People tend to imagine that making art is like making architecture – that you have a ‘plan’ or a ‘vision’ in mind before you start and then you set about making it. But my feeling is that making art can be more usefully thought of as being like gardening: you plant a few seeds and then start watching what happens between them, how they come to life and how they interact.

It doesn’t mean there’s no plan at all, but that the process of making is a process of you interacting with the object, and letting it set the pace. This approach is sometimes called ‘procedural’. I call it ‘generative’. Just as a garden is different every year, a piece of generative art might also be different each time you see or hear it. The implication of this is that such a work is never really finished – there is never a final state.

Brian Eno discusses IN A GARDEN with Hans Ulrich Obrist and Torkwase Dyson for Back to Earth Day, 19 June 2021. The conversation was hosted at the 2021 Serpentine Pavilion designed by Counterspace.

About Brian Eno

Brian Eno is a musician, producer, visual artist, activist, who first came to prominence as co-founder of Roxy Music before releasing solo works and collaborating with the likes of Harold Budd, David Byrne, David Bowie, U2, Laurie Anderson & Coldplay among others. His visual experiments with light and video have been seen in installations all over the globe. He is a founding member of the Long Now Foundation, trustee of Client Earth and patron of Videre est Credere.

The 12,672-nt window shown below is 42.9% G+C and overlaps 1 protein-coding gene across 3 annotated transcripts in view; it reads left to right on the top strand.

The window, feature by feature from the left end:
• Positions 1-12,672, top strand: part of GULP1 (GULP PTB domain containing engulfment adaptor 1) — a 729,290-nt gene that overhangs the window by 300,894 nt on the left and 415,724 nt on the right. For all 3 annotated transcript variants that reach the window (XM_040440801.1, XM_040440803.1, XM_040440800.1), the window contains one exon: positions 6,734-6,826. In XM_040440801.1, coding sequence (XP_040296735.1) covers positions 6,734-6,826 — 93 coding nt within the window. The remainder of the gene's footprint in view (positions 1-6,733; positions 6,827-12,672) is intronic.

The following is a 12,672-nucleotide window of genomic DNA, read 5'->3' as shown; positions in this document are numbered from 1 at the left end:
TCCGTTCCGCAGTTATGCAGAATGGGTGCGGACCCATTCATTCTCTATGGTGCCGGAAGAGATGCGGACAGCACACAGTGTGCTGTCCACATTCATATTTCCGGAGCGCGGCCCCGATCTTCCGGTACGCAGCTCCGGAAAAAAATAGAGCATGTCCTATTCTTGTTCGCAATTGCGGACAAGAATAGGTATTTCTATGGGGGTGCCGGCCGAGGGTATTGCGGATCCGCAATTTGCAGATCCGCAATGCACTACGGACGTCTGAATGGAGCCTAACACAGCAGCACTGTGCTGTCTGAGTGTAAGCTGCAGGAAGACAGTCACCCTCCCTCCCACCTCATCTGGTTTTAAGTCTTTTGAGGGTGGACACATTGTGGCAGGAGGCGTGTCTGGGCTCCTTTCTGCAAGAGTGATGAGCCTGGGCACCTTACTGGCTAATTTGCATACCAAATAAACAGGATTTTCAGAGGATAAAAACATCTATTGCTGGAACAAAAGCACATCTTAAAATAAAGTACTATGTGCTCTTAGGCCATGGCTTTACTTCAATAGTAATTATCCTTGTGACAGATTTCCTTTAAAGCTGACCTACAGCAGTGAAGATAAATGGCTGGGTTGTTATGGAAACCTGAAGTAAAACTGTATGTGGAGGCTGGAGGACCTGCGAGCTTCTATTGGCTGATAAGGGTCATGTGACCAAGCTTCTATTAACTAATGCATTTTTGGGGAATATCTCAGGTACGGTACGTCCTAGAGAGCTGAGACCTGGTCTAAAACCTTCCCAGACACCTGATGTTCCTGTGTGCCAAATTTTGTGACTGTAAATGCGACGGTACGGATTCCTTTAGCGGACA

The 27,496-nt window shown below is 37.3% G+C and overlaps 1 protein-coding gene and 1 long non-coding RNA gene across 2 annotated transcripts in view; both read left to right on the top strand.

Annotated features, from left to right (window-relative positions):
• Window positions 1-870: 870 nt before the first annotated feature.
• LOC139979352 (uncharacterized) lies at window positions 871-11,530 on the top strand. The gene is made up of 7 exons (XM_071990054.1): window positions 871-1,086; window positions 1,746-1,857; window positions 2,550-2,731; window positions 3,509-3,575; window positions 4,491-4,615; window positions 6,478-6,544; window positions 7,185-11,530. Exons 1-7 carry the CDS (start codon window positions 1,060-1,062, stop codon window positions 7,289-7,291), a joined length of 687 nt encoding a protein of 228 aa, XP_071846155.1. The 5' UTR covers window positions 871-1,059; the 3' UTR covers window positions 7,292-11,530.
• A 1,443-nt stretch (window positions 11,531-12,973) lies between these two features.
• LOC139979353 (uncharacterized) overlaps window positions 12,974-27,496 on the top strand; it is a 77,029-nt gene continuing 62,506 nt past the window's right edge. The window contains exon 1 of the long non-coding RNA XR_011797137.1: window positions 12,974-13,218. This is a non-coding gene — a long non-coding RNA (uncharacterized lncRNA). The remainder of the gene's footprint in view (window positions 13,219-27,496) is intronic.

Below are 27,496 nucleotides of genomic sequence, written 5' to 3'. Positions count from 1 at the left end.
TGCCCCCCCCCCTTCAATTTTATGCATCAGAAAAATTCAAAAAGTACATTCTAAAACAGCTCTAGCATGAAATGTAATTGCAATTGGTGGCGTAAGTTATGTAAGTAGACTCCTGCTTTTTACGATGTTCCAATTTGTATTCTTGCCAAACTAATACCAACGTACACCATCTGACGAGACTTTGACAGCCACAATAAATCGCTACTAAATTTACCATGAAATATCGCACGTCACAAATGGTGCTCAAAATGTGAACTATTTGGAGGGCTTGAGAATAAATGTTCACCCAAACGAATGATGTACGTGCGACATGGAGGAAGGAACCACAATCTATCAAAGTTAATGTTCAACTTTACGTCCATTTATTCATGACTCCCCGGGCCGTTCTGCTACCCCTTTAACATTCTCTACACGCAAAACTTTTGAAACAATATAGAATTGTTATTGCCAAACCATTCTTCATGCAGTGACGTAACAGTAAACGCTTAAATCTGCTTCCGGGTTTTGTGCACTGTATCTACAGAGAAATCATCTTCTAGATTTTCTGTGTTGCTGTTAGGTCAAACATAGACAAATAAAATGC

Eno is a co-founder of EarthPercent, a charity that raises money from the music industry to fund climate actions and environmental causes. Read more about EarthPercent here.

About Elif Shafak

Elif Shafak is an award-winning British-Turkish novelist who has published 19 books, including her latest novel The Island of Missing Trees. She is a bestselling author in many countries and her work has been translated into 55 languages. 10 Minutes 38 Seconds in this Strange World was shortlisted for the Booker Prize and RSL Ondaatje Prize. The Forty Rules of Love was chosen by the BBC among 100 novels that shaped our world. Shafak holds a PhD in political science and she is an honorary fellow at St Anne’s College, Oxford University. She is a Fellow and a Vice President of the Royal Society of Literature. An advocate for women’s rights, LGBTQ+ rights and freedom of expression, Shafak contributes to major publications around the world and was awarded the medal of Chevalier de l’Ordre des Arts et des Lettres.


Brian Eno, IN A GARDEN, 2021 was commissioned by Serpentine for Back to Earth, Sound Gallery, and the 2021 Serpentine Pavilion designed by Counterspace. It was curated by Rebecca Lewin and Kostas Stasinopoulos and produced by Holly Shuttleworth.

2021 Serpentine Pavilion sound commissions were supported by L-Acoustics Creations, and presented at the Pavilion in L-ISA Immersive Hyperreal Sound.

Sound Gallery is produced by Reduced Listening.

Brian Eno at the 2021 Serpentine Pavilion for Back to Earth Day, 2021. Image credit: Talie Rose Eigeland.